This epic novel, told in evocative retrospect, begins when the now elderly Philip Hutton gets a surprise visit from Michiko Murakami, a Japanese woman who was once romantically linked to Hayato Endo, Philip’s former mentor and sensei.
Her arrival sparks complicated memories for Philip—some warm, some bitter—but he agrees to share his harrowing tale with her. The year is 1939. Philip is the youngest son of the owner of one of the dominant British trading companies in Penang, which dates back to the glory days of Victoria’s empire.Unlike his brothers and sister, Philip is half-Chinese, the product of his father’s second marriage. Since his mother’s death, Philip has been a loner, merely tolerated by the British community and not fully accepted by his Chinese compatriots. He derives his greatest pleasure from furtive visits to the uninhabited island just off shore from his family’s palatial home, and he is incensed when he learns that his father has rented the beloved retreat to a Japanese diplomat.
Hayato Endo is a Japanese consular officer who, like Philip, craves the isolation that the island provides. When he meets the sixteen-year-old, Endo takes an instant liking to the boy, inviting him to visit the island whenever he wishes. He also begins to train Philip in the martial art of aikido. Soon sensei and student become inseparable, with Philip serving as Endo-san’s personal guide to Penang and Kuala Lumpur. Others warn young Philip that he should keep his distance from this Japanese man with a mysterious past, reminding the boy of the atrocities that Endo-san’s countrymen have reportedly unleashed upon China. But totally enthralled with his new friend and teacher, Philip brushes off their objections as racial prejudice. Visiting a fortune teller with Endo-san, Philip is told, “You were born with the gift of rain. Your life will be abundant with wealth and success. But life will test you greatly. Remember—the rain also brings the flood.” The woman’s prescience proves accurate when war begins and Philip comes to realize that his friend, now the enemy of his country, has irreparably betrayed him. Endo-san is indeed a spy, and Philip’s innocence has made him complicit in the Japanese invasion of his homeland. As Malaya’s once idyllic way of life is crushed beneath the oppression of war, so too is Philip’s life forever changed.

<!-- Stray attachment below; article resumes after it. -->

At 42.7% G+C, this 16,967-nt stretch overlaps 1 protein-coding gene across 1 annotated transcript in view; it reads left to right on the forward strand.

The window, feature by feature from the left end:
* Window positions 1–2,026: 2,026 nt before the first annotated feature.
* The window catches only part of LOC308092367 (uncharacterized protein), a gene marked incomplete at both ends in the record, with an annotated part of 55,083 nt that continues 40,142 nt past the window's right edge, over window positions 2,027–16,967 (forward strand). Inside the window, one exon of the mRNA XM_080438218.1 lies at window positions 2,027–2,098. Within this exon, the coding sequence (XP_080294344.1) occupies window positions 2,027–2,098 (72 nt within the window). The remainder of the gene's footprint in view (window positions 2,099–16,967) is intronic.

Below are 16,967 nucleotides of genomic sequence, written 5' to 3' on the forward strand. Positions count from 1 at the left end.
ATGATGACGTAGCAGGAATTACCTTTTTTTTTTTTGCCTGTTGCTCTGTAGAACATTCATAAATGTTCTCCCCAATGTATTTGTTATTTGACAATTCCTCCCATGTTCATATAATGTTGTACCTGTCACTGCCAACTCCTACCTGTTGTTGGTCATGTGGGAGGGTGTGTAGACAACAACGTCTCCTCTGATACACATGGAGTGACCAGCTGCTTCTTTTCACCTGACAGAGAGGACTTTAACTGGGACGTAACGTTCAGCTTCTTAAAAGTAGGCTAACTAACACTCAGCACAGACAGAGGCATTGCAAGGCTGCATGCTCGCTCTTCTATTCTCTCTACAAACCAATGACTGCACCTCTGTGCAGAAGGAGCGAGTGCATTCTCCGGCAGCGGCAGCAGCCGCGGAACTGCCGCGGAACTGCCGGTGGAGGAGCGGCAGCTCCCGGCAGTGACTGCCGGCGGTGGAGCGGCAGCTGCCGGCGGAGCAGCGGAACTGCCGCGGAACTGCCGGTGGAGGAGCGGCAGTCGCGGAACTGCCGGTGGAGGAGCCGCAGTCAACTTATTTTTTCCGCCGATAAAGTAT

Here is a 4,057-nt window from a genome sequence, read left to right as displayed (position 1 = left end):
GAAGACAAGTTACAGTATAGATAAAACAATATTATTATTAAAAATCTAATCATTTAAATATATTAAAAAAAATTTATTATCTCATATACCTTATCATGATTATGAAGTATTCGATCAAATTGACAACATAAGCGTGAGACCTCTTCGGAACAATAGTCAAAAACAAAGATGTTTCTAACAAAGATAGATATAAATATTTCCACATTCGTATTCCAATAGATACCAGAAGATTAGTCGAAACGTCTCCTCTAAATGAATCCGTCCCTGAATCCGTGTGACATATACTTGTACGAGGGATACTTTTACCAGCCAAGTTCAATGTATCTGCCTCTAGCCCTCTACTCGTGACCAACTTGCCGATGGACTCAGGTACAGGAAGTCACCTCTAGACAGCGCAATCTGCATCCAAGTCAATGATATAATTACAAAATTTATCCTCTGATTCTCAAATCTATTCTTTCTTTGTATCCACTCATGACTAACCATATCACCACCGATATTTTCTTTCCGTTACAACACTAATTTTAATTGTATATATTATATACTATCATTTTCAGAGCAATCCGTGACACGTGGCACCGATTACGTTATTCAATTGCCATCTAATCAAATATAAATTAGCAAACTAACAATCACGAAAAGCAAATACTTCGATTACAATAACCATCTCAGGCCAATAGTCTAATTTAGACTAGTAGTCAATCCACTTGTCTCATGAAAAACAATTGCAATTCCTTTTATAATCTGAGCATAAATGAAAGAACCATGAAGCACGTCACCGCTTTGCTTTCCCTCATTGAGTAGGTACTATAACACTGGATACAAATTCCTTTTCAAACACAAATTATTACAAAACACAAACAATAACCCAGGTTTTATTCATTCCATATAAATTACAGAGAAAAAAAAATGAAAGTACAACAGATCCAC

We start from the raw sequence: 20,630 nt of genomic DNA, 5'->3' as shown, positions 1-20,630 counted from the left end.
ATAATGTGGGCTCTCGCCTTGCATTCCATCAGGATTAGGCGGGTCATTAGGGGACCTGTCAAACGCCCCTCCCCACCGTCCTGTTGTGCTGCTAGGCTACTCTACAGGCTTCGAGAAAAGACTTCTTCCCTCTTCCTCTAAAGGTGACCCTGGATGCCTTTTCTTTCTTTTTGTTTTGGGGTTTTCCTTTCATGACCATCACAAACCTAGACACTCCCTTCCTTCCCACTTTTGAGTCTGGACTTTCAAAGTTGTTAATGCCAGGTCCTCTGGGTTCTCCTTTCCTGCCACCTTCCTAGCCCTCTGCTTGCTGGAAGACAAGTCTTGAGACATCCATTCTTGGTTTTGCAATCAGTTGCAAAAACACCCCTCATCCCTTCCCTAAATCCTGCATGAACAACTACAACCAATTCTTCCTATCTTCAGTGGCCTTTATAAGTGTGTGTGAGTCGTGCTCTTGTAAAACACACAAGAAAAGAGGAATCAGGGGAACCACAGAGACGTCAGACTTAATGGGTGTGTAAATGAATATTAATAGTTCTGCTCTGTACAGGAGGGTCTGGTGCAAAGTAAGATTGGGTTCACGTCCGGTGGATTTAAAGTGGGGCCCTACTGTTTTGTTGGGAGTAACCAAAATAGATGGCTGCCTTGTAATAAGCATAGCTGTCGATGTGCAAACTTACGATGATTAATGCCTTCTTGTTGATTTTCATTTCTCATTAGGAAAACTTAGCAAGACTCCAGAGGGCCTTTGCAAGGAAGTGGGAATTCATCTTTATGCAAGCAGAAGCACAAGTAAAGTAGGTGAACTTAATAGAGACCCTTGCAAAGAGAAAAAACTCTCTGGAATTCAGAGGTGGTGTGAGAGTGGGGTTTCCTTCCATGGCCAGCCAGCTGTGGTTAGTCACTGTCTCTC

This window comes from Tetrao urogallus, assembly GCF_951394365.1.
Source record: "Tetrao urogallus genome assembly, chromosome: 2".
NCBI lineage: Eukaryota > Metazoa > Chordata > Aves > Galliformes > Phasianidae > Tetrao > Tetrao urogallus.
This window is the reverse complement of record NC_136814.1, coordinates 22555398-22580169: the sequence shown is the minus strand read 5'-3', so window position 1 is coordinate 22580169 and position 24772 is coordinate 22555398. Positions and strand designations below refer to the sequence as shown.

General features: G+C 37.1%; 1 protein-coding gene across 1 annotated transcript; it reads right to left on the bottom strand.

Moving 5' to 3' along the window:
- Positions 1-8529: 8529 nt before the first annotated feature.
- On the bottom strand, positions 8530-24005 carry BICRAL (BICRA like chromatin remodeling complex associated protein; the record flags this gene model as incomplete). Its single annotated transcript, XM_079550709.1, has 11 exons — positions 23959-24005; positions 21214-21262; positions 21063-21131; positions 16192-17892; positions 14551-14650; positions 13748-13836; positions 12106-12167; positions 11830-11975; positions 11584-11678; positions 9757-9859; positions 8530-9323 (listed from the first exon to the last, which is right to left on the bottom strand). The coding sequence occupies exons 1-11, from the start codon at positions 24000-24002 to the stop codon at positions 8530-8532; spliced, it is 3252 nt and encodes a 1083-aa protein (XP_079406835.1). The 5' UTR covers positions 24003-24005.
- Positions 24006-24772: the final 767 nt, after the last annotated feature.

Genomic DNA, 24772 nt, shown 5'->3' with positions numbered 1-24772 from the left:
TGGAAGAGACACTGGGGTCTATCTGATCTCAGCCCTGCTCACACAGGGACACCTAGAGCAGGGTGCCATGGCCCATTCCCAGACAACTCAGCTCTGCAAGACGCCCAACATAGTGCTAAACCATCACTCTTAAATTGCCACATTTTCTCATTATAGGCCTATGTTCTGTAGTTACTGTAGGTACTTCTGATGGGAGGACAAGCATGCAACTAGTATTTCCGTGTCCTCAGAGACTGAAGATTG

About the Author
Tan Twan Eng was born in Penang and lived in various places in Malaysia as a child. His first novel, The Gift of Rain, was long-listed for the Man Booker Prize and has been translated into Italian, Spanish, Greek, Romanian, Czech and Serbian. The Garden of Evening Mists is his second novel.